Should You Feed Robins In Winter?

Robins are among the most popular garden birds because of their pretty appearance. For the most part, they show less shyness than other species. The “Red Robins”, as they are called by our bird-crazy British neighbors, often approach people during gardening to within a few centimeters and not infrequently hop around the rake while still working to snatch up startled insects, worms and spiders. But does it make sense to feed robins?

Should You Feed Robins In Winter?

The call of the robins

Male robins herald late winter with their cackling call as early as mid-January – when the majority of other garden birds are still silent. Their song lasts until mid-June. Only at the end of September and to November they let hear then again from itself. What hardly anyone knows is that the females also join in the birds’ autumn song. By the way, you can even set the clock according to the morning chirping: About 50 minutes before sunrise, Erithacus rubecula – its biological name – stretches its rust-red breast and raises its sonorous “zig, zig – zig, zig”.

The life of a robin is comparatively short, averaging little more than a year. 62 percent of a robin population dies within a year. By comparison, the figure is 52 percent for starlings and 42 percent for blackbirds. “This makes it all the more important for the popular robins to bring up two broods in April and June,” explains bird expert Christine Welzhofer from Gessertshausen in Bavaria.


Nesting aids for robins

In their ancestral habitat, the forest edge, the animals are at home in dense hedges, brambles and the like, where they build their spherical nests of grasses, moss and leaves in burrows, hollow tree stumps or earth overhangs. In our tidy gardens, robins are absolutely dependent on nesting aids.

So-called half-caves with an inner surface area of ten by ten centimeters are ideal. The entrance hole must be no more than ten centimeters from the bottom of the cavity. The nest is hung up to a maximum of one meter above the garden floor, preferably hidden cat-proof in niches of sheds or in dense hedges.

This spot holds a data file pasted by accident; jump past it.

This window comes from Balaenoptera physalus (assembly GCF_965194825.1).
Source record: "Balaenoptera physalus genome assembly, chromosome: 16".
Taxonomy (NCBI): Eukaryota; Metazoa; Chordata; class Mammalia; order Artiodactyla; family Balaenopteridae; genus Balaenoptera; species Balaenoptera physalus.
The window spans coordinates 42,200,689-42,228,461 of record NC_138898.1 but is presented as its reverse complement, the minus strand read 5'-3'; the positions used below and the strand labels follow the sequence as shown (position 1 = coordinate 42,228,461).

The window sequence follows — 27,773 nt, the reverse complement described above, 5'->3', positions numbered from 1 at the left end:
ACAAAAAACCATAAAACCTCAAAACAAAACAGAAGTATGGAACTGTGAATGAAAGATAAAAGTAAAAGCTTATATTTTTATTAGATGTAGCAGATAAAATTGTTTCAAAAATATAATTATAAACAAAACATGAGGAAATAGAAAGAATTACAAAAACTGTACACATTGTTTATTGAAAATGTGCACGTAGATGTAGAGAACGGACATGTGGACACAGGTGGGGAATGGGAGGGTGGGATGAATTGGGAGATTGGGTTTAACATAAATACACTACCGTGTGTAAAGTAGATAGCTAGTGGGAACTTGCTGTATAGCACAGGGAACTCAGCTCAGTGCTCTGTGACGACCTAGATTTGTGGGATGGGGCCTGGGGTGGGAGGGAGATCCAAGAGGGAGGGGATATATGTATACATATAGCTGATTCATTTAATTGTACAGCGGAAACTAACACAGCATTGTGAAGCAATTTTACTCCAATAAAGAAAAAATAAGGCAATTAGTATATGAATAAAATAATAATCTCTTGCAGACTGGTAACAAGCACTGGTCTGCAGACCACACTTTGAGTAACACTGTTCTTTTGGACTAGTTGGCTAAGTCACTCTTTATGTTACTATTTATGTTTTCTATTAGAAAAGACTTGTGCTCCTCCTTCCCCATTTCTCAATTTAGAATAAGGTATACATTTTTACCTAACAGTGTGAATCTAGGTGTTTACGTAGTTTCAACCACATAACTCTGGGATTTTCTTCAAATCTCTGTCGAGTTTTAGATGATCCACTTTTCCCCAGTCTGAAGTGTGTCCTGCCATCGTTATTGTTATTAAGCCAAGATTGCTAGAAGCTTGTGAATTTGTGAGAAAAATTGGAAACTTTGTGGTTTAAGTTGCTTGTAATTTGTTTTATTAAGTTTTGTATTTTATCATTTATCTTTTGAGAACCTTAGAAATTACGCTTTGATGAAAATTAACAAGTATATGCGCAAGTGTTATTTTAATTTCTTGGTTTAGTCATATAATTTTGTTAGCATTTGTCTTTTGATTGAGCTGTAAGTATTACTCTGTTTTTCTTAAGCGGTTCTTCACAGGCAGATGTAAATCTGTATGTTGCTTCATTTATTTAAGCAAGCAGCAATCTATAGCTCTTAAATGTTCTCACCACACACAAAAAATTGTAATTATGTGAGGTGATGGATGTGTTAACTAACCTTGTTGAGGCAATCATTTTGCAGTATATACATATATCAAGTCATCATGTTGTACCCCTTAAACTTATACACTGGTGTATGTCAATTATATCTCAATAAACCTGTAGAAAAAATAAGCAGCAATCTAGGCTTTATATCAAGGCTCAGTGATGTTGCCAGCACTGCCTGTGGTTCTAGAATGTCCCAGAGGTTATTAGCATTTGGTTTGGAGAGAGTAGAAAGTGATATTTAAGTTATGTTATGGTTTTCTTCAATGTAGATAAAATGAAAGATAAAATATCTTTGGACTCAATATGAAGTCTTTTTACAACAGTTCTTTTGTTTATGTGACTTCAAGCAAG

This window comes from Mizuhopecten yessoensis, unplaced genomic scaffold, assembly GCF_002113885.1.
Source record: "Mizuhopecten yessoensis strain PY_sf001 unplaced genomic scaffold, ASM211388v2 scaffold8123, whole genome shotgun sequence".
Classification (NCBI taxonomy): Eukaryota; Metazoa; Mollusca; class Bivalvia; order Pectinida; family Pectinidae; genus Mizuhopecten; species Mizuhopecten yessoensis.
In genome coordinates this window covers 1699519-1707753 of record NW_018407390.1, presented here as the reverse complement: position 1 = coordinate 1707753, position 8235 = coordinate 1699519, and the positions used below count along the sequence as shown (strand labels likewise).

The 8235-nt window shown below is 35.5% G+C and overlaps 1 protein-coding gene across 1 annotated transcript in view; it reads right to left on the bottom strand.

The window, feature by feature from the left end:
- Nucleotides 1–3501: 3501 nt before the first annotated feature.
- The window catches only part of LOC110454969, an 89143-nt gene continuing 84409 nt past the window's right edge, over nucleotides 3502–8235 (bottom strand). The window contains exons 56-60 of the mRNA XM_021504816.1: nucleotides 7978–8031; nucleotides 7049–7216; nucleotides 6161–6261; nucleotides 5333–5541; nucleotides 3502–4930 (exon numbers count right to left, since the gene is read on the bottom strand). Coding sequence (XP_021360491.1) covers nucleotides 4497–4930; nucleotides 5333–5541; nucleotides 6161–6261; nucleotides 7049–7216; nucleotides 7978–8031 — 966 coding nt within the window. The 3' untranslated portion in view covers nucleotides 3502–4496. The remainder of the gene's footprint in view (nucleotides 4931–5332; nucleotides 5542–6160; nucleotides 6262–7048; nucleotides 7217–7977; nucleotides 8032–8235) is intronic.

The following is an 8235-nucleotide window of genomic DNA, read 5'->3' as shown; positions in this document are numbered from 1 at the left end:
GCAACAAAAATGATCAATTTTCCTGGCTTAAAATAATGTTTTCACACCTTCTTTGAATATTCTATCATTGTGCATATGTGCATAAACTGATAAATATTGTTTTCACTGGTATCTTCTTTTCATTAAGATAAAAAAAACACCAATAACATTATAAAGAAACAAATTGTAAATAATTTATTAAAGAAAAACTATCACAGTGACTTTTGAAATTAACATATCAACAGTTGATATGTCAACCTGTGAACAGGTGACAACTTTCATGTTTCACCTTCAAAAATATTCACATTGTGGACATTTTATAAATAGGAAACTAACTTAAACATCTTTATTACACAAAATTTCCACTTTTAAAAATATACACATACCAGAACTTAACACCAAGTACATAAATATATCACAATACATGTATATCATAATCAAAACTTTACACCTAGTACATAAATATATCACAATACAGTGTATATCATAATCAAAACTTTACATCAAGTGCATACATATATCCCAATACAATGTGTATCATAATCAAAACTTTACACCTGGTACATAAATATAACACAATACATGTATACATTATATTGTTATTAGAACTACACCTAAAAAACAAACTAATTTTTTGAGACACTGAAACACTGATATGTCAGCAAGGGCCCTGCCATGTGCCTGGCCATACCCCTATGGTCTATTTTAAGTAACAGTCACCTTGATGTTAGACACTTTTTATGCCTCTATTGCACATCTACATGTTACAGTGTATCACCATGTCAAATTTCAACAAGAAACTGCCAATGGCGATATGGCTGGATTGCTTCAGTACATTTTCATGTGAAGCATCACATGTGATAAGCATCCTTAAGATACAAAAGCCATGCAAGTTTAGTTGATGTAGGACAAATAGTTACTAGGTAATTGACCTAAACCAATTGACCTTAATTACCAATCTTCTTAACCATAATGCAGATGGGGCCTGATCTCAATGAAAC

Feeding robins

There is still a widespread opinion that garden birds should only be fed in winter. The opposite is the case: robins and other species need food from humans during the rearing of young. Because tidy gardens not only offer the animals too little breeding space, but are also the cause of the lack of food. Feeding robins is therefore essential for the animals – and this can also be done decoratively.

Year-round food is now available in many specialty stores at any time of year. Robins belong to the so-called soft feeders and can be fed, for example, tender oatmeal coated with unrefined fat. Some feed mixes offer additional treats such as berries. Even more helpful is rearing food that includes insects. It is a pleasure to observe how eagerly the adult birds collect the food laid out for them in the garden or on the balcony and carry it – after securing a look – to the hidden nest with its usually five to six hungry beaks. So it is not only the big ones who benefit from feeding robins.

Besides the robin, the dunnock, wren and blackbird also prefer solid ground under their feet when feeding. You can make them particularly happy by scattering food on the ground. To ensure the best hygiene here, too, the following should be observed:

Always spread only small amounts of food.
Change the place frequently. 
Feed on paved surfaces that can be cleaned with hot water and possibly special cleaning fluids.

If you want to know even more about the pretty bird, take a look at our text about the robin’s way of life. And do you want to read in more detail about what is important when feeding birds? Then our article “Birds in winter: How to feed them properly” is something for you! We hope you enjoy reading, feeding and observing.

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